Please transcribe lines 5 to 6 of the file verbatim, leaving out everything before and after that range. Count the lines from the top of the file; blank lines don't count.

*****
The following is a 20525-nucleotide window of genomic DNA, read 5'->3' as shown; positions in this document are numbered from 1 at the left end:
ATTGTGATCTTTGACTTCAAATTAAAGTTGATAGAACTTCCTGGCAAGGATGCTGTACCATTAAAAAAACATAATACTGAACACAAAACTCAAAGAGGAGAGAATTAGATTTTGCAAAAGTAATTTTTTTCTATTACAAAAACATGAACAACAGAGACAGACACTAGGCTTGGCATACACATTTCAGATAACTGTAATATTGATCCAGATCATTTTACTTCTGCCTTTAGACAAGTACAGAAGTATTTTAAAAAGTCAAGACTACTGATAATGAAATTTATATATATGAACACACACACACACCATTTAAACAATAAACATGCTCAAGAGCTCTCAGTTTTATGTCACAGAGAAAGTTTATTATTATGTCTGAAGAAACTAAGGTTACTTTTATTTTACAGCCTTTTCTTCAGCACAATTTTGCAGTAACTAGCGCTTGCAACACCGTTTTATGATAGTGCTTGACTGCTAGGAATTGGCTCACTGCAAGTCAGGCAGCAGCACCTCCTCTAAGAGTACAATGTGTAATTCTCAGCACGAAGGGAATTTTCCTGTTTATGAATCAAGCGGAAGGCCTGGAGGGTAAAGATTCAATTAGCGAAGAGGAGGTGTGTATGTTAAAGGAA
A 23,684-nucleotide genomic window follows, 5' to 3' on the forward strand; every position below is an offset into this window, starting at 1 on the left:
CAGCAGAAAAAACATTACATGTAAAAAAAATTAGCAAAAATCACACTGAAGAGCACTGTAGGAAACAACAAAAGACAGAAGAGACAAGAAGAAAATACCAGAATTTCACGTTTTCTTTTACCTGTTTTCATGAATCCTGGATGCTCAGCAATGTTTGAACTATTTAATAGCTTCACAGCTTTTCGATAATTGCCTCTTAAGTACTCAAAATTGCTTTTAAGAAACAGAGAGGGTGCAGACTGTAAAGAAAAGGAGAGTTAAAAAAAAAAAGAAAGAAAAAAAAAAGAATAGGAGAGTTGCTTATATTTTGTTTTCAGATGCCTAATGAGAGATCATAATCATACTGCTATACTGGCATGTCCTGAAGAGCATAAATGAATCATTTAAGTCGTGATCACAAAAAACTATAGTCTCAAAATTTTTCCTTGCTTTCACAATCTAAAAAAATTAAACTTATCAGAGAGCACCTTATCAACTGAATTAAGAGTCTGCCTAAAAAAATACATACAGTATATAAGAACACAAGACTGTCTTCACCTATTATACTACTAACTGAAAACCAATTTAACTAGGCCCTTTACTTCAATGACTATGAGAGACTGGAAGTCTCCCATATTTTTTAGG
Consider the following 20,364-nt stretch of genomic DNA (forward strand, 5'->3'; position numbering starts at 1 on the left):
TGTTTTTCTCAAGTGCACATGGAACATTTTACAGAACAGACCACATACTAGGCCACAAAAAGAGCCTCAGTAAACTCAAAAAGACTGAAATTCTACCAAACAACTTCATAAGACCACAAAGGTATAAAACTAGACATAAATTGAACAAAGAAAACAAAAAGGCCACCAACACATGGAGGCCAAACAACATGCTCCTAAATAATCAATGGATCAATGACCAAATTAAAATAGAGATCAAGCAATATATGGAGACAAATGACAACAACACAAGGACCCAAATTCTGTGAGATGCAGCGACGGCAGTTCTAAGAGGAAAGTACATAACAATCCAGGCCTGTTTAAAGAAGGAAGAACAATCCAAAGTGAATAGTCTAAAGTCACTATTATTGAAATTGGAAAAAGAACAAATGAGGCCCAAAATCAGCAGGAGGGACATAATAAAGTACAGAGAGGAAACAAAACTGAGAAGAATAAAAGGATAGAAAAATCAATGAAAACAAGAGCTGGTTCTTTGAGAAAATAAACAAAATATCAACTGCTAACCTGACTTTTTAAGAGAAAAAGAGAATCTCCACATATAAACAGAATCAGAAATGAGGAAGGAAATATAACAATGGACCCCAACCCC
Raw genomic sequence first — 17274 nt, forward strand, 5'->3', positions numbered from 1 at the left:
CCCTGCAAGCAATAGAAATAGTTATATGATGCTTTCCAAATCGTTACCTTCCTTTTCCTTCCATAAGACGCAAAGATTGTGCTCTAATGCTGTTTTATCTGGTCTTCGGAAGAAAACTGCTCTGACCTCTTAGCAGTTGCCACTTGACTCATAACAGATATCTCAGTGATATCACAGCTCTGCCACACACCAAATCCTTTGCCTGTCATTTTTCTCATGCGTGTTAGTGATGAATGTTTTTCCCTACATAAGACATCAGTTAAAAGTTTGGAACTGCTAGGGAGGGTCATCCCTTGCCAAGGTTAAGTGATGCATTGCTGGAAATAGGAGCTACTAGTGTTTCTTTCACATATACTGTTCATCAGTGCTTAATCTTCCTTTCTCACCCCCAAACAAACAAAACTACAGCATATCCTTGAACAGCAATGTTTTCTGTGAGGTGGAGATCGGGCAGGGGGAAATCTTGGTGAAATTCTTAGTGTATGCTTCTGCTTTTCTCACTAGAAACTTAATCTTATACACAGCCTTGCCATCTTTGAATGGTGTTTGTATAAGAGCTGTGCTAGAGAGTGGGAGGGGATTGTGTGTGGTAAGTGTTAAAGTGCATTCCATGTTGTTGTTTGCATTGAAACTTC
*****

Consider the following 20,364-nt stretch of genomic DNA (forward strand, 5'->3'; position numbering starts at 1 on the left):
TGTTTTTCTCAAGTGCACATGGAACATTTTACAGAACAGACCACATACTAGGCCACAAAAAGAGCCTCAGTAAACTCAAAAAGACTGAAATTCTACCAAACAACTTCATAAGACCACAAAGGTATAAAACTAGACATAAATTGAACAAAGAAAACAAAAAGGCCACCAACACATGGAGGCCAAACAACATGCTCCTAAATAATCAATGGATCAATGACCAAATTAAAATAGAGATCAAGCAATATATGGAGACAAATGACAACAACACAAGGACCCAAATTCTGTGAGATGCAGCGACGGCAGTTCTAAGAGGAAAGTACATAACAATCCAGGCCTGTTTAAAGAAGGAAGAACAATCCAAAGTGAATAGTCTAAAGTCACTATTATTGAAATTGGAAAAAGAACAAATGAGGCCCAAAATCAGCAGGAGGGACATAATAAAGTACAGAGAGGAAACAAAACTGAGAAGAATAAAAGGATAGAAAAATCAATGAAAACAAGAGCTGGTTCTTTGAGAAAATAAACAAAATATCAACTGCTAACCTGACTTTTTAAGAGAAAAAGAGAATCTCCACATATAAACAGAATCAGAAATGAGGAAGGAAATATAACAATGGACCCCAACCCC